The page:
I don’t specifically think about the profile of my readers except to keep it within the genre. Most of my stories are dark – horror, neo-noir, or transgressive. So, I would say that with those genres comes an audience of mature adult. In that same sense, I try to at least vary my stories so that most adults will enjoy them – maybe even those who typically don’t read the genre. In the end though, I’m really writing for myself. If others enjoy it, then that is just a plus. This was never about being famous or making money, it was about having something to say and finding a way to express it. Now if I end up with a little extra spending cash, I’ll just use that to take more writing classes. Everyone dreams of their story being converted into a movie or Netflix series – but that hardly ever happens.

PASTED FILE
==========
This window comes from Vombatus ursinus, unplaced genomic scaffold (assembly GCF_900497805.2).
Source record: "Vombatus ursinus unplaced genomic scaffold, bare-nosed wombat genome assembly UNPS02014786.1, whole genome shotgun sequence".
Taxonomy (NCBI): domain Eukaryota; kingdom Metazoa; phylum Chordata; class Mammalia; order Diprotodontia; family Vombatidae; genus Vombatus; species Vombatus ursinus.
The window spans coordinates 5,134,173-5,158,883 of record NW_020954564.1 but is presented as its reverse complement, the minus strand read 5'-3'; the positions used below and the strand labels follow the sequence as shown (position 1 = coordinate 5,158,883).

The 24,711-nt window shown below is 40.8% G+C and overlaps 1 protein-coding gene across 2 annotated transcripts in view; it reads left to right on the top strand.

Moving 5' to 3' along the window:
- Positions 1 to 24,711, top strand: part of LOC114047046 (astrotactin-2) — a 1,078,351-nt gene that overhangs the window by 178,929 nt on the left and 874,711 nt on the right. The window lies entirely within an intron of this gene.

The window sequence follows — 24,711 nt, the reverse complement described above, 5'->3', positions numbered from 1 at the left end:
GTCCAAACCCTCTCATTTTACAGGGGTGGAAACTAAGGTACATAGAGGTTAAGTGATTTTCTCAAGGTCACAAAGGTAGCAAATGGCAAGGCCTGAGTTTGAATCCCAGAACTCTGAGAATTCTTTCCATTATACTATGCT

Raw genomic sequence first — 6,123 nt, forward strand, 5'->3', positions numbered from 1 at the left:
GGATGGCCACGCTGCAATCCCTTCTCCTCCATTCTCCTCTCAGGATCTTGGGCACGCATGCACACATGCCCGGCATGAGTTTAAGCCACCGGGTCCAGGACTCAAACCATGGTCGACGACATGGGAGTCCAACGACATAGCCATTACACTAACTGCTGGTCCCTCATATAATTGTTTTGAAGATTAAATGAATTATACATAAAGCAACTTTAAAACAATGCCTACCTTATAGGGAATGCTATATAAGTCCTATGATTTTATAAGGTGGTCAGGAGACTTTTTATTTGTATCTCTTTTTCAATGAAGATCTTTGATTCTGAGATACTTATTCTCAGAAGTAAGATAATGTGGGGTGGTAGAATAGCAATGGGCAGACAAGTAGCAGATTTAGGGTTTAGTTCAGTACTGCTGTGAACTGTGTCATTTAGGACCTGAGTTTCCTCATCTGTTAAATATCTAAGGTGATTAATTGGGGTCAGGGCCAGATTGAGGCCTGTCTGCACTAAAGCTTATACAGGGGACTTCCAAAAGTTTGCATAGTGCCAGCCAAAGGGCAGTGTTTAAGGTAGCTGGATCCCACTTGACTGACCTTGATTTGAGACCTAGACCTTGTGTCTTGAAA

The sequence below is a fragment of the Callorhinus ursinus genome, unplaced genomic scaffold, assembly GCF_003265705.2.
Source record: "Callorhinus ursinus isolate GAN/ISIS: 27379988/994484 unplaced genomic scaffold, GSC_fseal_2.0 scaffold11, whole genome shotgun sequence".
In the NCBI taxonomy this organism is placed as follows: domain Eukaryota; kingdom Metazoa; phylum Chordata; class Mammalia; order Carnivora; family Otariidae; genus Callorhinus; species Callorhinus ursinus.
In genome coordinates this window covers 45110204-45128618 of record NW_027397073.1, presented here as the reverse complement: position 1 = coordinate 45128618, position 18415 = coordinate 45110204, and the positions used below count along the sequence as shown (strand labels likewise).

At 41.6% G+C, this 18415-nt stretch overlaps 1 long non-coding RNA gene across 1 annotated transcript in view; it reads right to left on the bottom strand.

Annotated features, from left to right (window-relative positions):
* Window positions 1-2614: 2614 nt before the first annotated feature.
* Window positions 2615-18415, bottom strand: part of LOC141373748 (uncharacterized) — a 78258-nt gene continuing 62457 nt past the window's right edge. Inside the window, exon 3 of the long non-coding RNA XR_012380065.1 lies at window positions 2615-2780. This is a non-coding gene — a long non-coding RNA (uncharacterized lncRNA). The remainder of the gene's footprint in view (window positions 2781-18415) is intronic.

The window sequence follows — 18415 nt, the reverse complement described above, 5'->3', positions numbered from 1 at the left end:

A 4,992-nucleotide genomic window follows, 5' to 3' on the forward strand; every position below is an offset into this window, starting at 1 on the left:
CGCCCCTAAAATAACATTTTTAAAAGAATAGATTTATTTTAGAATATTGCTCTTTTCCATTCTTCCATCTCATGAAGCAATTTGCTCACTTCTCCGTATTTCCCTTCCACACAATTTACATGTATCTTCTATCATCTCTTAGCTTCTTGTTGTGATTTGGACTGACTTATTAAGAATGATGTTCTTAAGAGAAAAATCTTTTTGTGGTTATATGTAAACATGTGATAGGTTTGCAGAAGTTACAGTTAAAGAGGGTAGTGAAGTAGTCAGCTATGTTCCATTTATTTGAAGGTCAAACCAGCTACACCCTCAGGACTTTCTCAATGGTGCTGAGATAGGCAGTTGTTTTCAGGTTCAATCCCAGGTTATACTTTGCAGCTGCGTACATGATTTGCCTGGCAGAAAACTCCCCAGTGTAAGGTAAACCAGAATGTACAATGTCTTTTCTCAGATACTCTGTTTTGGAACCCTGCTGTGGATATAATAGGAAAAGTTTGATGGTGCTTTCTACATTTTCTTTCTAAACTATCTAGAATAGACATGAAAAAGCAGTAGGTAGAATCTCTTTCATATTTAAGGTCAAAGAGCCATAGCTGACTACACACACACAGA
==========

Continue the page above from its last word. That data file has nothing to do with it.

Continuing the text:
- Do you have any advice for new writers/authors?
Read everything. In order to become a better writer, you need to read more and read different media. I read a lot of comics and graphic novels because when I first started writing, my dialogue was terrible. Want to know which writers are the best at dialogue – comic writers. A lot of my favorite authors have written comics as well – Chuck Palahniuk, Chelsea Caine, and Benjamin Percy. You can learn so much from reading everything. Dig into diverse authors too – people from different nationalities and backgrounds.
Take classes and read craft books. There’s a reason the ‘GREATS” are so successful. They have been doing it for a LONG TIME. Learn from them.
- What is the best advice (about writing) you have ever heard?